Samson Was an Idiot

This morning, as I finished reading about Samson in the One Year Bible, I was struck once again by a thought that first came to me when I read the Book of Judges as an adult: Samson was an idiot.

 

It is important that we teach the Bible to our children in ways they can understand: children don’t generally understand nuance and the Bible is a nuanced story, so I understand why we play up the heroic qualities of the Bible characters and gloss over their many faults.  But, I think we make a mistake when we teach the Bible stories in such a way that leave children with the impression that the Bible is a series of stories about moral exemplars that they should emulate.  In fact, almost no one in the Bible is a moral exemplar and the primary point of the Bible is not to inspire us to live better (though it contains much wisdom about living), but rather the primary point of the Bible is to tell us about God and the lengths to which he will go to save his people.

Samson is not a hero; Samson is an idiot.  Samson’s story occurs at the end of Judges as yet one more example of Israelite society spiraling out of control.  The point of Samson is not Samson himself; the point of the Samson story is to clearly show the effects of sin and pride and to show that, despite all their idolatry and idiocy, God has not abandoned his people.

In other words, the point of the Samson story is the same as the entire Scripture: it is about the grace of God.

–Andrew Forrest

Leprosy, Blood, and Semen (!)

Leviticus 13-16 seems obsessed with how leprosy, blood, and semen make people ceremonially unclean.  To modern readers, all the details about what to do if you happen to touch blood, or be menstruating, or have an emission of semen, etc., seem crazy.  But to the Israelites, this was actually helpful information.

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Leviticus 15:31 explains why.  The Lord tells Moses:

“Thus you shall keep the people of Israel separate from their uncleanness, lest they die in their uncleanness by wdefiling my tabernacle that is in their midst.”

It was a matter of life and death that the Israelites not enter the presence of God in an unclean state, so the purity laws in Leviticus are meant to help the Israelites know when they are unclean, and to know how to become clean again.  Note that “clean” and “unclean” are not moral categories–good people would become ritually unclean all the time.

When Jesus came along, he explained (see today’s reading in Mark 7:1-23–great timing!) that though the ancient people thought that external circumstances could make a person unclean, in fact it is what comes out of a person’s heart-internal circumstances–that make a person unclean.  So, we no longer concern ourselves with ritual uncleanness, because Jesus’s death (the ultimate sacrifice) makes all who trust in him clean before God.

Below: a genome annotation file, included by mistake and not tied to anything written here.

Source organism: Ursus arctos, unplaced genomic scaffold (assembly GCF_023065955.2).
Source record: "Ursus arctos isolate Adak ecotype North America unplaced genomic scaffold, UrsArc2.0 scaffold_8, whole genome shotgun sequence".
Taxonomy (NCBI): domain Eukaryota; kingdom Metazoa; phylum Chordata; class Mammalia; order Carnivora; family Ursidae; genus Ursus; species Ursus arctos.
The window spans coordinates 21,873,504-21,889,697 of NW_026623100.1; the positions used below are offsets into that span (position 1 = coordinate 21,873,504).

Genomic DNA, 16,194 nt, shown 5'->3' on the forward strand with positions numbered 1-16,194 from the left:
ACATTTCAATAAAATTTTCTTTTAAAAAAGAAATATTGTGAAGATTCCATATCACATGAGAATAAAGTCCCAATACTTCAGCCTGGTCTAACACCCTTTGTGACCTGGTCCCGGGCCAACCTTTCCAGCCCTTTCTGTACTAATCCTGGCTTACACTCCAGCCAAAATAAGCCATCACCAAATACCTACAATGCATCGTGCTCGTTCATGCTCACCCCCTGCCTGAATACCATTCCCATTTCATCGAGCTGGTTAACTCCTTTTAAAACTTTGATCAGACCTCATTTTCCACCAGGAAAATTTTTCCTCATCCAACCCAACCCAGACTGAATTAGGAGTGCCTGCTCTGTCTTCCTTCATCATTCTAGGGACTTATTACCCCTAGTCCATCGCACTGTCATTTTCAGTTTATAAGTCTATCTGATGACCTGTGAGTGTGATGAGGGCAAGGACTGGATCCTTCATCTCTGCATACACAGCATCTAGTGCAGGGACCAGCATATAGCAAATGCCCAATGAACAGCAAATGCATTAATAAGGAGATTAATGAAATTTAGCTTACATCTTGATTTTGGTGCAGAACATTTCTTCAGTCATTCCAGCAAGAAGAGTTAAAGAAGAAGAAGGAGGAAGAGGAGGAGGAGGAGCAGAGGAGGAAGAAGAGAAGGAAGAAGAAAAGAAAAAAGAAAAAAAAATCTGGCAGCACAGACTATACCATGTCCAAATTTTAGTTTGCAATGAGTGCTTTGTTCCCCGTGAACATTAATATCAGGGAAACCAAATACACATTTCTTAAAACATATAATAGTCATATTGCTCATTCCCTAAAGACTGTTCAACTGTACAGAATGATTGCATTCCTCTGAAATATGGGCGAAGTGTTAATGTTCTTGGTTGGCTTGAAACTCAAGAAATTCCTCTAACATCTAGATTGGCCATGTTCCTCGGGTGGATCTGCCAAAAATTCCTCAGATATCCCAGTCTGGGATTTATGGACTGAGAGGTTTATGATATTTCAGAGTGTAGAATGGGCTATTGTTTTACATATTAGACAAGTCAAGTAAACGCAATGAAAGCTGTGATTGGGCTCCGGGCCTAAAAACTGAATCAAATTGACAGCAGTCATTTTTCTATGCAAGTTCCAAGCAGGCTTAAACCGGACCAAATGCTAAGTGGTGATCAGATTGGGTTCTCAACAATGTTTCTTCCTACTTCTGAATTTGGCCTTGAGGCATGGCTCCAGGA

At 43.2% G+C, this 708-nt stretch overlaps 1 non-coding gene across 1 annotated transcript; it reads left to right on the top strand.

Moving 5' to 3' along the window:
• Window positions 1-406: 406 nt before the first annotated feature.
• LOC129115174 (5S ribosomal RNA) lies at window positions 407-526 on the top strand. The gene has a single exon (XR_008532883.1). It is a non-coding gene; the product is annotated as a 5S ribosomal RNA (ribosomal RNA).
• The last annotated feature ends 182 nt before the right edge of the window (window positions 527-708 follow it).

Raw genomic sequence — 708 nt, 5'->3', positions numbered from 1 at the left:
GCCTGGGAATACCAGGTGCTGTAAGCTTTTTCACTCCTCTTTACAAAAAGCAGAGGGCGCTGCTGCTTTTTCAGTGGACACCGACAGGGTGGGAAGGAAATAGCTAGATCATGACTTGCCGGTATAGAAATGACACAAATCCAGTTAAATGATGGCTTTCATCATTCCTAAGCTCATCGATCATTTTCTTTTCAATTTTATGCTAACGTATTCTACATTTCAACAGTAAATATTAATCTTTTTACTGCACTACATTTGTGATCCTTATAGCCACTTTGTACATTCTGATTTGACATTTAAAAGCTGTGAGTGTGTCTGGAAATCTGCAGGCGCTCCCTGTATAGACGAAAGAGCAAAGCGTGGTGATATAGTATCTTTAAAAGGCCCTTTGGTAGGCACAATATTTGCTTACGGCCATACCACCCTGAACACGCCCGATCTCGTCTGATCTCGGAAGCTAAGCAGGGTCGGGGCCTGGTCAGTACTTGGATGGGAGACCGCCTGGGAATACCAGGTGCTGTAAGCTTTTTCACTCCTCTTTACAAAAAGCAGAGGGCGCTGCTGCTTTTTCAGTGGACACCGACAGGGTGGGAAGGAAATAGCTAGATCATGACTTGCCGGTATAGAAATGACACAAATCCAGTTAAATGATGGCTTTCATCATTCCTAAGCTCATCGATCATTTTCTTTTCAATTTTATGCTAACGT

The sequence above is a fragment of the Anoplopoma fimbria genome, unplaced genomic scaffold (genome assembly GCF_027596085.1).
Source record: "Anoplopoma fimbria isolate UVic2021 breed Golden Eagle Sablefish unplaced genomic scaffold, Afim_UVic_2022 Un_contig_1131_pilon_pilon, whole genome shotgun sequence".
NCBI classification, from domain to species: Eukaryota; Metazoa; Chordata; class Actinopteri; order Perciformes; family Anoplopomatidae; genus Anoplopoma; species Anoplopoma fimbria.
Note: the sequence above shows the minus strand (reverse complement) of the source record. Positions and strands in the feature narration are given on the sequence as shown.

–AF

All Those Exodus Details Explained in Pictures

All those details, measurements, and specifications!  The 2nd half of the Book of Exodus is long on detail and short on drama.  But, the details are actually really interesting, if you can draw back and see the whole picture.

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The 2nd half of Exodus is God telling the Israelites how to properly worship, while they are still roaming in the desert.  It’s important that they get the details right, since the Living God is not someone you carelessly approach.  All these details are meant to help the Israelites understand who this God is who brought them out of slavery.

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–AF

Is God Unfair to Pharaoh?

Anyone reading the account of the plagues in Exodus comes upon a troubling phenomenon: sometimes Pharaoh hardens his own heart (8:15), whereas other times (7:3, 10:1) the Lord hardens Pharoah’s heart.  Which is it?  If it is the Lord who causes Pharoah’s heart to be hard, then how is it fair for Pharaoh to be held responsible for his actions?

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Short answer: I don’t know.

Longer short answer:

The Bible is not a legal brief, written and revised countless times by people trying to close every possible loophole for future liability.  The Bible is not an airtight mathematical theorem of a complex geometry problem.  The Bible is instead a collection of writings that reflect God’s interactions with men and women over the centuries.  The Bible tells the great story of redemption; it does not attempt to answer every question, reconcile every inconsistency, and remove every nuance.  If it were a legal brief, you’d need to fire your lawyer.  But, it’s not.  The purpose of the Bible is not to defend God from a lawsuit; one of the purposes of the Bible is to tell us what we need to know about God’s plan of salvation.